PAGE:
Riding to Remember

When the Children of Israel crossed the Jordan River, they were instructed to take twelve stones from their new land (Joshua 4:9) and place them in the middle of the river. The stones were to be placed where the feet of the priests stood as they held the Ark of the Covenant while the Tribes crossed over to the Promised Land.

They were also instructed (Joshua 4:1-8) to bring twelve stones out of the Jordan and place them in the new land – at Gilgal – as an altar. This was so they would not forget where they had come from and all they had experienced as they entered the Promised Land.

This ceremony was God’s way of helping them remember; thus it became a memorial. God told them that the stones would make their children ask their fathers in time to come, “What do these stones mean?” They would be able to answer them and tell them how God took them through the Red Sea at the beginning of their journey and through the Jordan River at the end – on dry ground. The stones were to be their memorial.

Scripture says those stones placed in the Jordan River are still there to this day. Sometimes I wonder just where in that river those stones were placed because I’d love to see that pile of stones after all these years!

During their forty years’ journey through the wilderness, the Children of Israel faced many trials and tests. They experienced God’s might and His miracles. They buried loved ones in the wilderness and in the desert. Marriages were performed, and babies were born. And they lived with a pillar of fire during the night and a cloud by day to lead the way.

They left many things behind as they crossed over Jordan; they also had many new experiences to encounter. So placing twelve stones (one for each tribe) on the other side of the Jordan was a way to remember all of that.


I think it’s a good idea to have memorials so that we don’t forget our past. It’s a good thing to have memorials so we can look back and realize how far we’ve come (or how much farther we have to go). We did that on Saturday, June 14, 2014 and do it every year on the Saturday of Father’s Day weekend.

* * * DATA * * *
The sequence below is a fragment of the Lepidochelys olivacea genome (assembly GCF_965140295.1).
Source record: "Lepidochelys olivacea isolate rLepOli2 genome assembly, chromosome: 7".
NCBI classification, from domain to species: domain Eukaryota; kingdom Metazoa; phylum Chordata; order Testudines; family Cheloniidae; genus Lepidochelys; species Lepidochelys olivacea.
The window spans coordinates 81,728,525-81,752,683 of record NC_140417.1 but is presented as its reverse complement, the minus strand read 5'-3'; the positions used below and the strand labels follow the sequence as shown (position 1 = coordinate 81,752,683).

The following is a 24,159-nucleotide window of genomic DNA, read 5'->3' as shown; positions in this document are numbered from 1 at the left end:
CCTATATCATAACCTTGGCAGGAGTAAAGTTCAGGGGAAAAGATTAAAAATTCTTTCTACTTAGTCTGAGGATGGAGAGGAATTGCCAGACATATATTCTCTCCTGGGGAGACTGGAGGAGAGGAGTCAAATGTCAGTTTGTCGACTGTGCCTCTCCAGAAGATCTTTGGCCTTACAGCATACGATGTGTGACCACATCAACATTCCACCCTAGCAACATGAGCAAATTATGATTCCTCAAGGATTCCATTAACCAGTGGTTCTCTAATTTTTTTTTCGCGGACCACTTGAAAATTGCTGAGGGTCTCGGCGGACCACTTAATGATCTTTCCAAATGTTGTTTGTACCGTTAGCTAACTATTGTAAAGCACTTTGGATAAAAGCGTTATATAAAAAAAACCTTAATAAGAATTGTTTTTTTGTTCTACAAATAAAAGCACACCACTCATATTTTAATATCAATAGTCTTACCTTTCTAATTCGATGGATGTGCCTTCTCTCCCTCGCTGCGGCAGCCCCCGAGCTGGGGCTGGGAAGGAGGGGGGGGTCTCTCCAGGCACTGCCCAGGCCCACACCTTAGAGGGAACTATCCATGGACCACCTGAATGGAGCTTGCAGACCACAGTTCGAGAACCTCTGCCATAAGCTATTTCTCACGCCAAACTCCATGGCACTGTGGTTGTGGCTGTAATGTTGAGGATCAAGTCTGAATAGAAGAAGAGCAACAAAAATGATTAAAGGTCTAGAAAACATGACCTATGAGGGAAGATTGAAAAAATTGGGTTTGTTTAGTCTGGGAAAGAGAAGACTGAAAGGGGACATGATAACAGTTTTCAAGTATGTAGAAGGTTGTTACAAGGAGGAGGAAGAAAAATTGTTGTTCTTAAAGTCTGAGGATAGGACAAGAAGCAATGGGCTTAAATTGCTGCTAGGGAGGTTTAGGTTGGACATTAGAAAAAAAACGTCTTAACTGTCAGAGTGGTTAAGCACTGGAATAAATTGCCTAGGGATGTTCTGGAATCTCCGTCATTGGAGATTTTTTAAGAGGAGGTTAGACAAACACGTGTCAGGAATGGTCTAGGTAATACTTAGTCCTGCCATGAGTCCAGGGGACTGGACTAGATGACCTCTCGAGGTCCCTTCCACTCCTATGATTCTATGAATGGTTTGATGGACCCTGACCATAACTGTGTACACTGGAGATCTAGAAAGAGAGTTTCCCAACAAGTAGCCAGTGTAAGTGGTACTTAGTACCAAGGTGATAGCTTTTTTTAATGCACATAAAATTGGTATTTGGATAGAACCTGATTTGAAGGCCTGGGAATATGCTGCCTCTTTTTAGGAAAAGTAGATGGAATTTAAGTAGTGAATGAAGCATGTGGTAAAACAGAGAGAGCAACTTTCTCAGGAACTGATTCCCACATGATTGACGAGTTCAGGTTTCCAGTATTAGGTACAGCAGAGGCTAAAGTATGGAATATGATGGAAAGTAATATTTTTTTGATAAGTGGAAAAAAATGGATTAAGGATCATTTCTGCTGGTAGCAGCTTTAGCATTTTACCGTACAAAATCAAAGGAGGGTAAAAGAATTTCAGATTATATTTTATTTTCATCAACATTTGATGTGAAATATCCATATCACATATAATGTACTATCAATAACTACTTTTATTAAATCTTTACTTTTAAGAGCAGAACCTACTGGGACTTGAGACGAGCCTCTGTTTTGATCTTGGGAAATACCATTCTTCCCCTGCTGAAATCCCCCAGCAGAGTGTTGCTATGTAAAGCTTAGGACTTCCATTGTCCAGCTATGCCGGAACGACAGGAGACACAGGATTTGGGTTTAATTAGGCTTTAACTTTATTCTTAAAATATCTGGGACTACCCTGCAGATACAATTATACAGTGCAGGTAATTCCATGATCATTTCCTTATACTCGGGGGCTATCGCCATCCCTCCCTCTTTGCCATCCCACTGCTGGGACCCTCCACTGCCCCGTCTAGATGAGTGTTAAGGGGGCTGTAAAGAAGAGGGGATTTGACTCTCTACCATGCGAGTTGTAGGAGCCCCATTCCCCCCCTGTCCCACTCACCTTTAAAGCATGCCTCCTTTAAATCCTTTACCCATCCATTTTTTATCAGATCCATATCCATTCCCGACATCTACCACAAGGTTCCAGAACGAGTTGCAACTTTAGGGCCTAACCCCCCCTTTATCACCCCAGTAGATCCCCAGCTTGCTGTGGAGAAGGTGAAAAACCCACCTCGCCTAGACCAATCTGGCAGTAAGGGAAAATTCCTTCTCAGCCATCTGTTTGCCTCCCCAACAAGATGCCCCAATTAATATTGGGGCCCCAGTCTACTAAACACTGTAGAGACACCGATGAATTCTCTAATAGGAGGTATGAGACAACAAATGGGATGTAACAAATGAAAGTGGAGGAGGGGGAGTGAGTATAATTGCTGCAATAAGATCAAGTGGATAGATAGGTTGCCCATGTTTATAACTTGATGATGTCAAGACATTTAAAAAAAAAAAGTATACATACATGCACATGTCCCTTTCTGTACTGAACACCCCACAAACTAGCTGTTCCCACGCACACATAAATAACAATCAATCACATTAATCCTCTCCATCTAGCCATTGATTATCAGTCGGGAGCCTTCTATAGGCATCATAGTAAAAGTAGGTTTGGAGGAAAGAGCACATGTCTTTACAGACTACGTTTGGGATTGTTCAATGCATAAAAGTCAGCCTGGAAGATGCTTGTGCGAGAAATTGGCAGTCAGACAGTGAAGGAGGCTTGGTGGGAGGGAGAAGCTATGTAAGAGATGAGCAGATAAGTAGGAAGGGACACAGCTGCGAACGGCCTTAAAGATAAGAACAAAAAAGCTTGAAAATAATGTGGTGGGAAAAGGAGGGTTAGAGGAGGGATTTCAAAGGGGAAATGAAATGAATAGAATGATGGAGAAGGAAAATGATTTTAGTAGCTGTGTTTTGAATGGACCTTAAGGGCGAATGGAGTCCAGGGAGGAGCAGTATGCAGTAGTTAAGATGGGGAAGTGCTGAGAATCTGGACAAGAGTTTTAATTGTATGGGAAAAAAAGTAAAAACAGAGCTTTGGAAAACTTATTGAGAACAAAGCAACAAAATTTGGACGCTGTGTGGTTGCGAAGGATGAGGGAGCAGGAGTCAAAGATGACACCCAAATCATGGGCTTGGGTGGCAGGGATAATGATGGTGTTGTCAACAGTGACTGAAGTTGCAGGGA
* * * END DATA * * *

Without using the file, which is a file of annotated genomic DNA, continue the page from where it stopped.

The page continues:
For the third year, siblings, sons, nieces and nephews, cousins, and friends have revved their bikes, put on their helmets, and headed north to visit the places where angels met our loved ones. A memorial helps people reminisce and remember. And that we did. The grief is not as rampant as it once was, but visiting those places brings back memories – and tears. It also brings healing.

at the site where Jerrel's Jetta went over a bank
at the site where Jerrel’s Jetta went over a bank

In OctBIKE RIDE Paul's tombstoneober 1998 Paul Slabach left the office of the church he was pastoring in Lyndhurst, Virginia and headed home to his pregnant wife and three children. He never made it.

A fire truck heading up the mountain with one last load of water for a forest fire lost control around a curve and hit Paul head-on. Before he could be airlifted to UVA, he was gone.

Three months after Paul’s death, his widow Regina birthed their child by emergency C-section and a few weeks later was airlifted to UVA because of post-eclamptic seizures.

In the ensuing sixteen years, Regina married Myron Brubaker, and she and Myron are raising her (and his adopted) children. Myron and Regina and their children are all a part of the Slabach family – and always will be.

Their children are growing up and getting ready to move out on their own. Their oldest son has graduated from college, the second son will finish in a year, a daughter begins college this fall, and the unborn son at Paul’s death will be a high school sophomore this fall.

Paul was thirty-eight when he was called Home. We have not forgotten him. We miss him still. And we will always wonder what life would be like had he not died when he did.

In December of 2011 Jerrel Good, his wife Joyce, and their youngest of seven children were traveling the back roads on their way to a meeting in Stuarts Draft, Virginia. Coming around a curve on Rt.151, they were hit head-on by a young man on his way home from work. The man, a diabetic, either fell asleep or had low blood sugar; he does not remember what happened. He suffered a crushed heel and other injuries.

Jerrel’s Jetta was pushed off the road and came to rest at the edge of an embankment. In the darkness, Joyce came to after a few moments of unconsciousness. Jerrel was unresponsive, so she picked up her phone, which just happened to be within reach, and called her oldest son, a nurse.

“We’ve been in an accident,” she told him. “Your father is not responding. It’s bad.”

She was right. Yet in those moments, Joyce saw a light and felt a Presence and a sense of peace and calm in the vehicle as she waited for help to arrive.

Little Tabi, only three, related to folks later, “The angels just came,” and she demonstrated by raising her hands in the air, “and took my daddy to Heaven.” Jerrel was forty-eight.

Paul was Dave’s brother, and Jerrel was his cousin. Paul was one of Dave’s greatest supporters and his friend. Jerrel and Dave were friends and camping buddies and planned to grow old together. They had a lot of things they were going to do when they got old – things they didn’t have time to do now. They didn’t get that chance to grow old and do those things together.

The summer before Jerrel’s death (June of 2011) Dave and Jerrel and their boys spent a Saturday on a bike trip. They didn’t have an agenda; they just wanted to ride with their boys, so they did. And they decided they’d start a tradition: every year on Father’s Day weekend, they’d do a father/son bike trip on Saturday. Six months later to the day, Jerrel went to Heaven.

1st Memorial Bike ride, 2013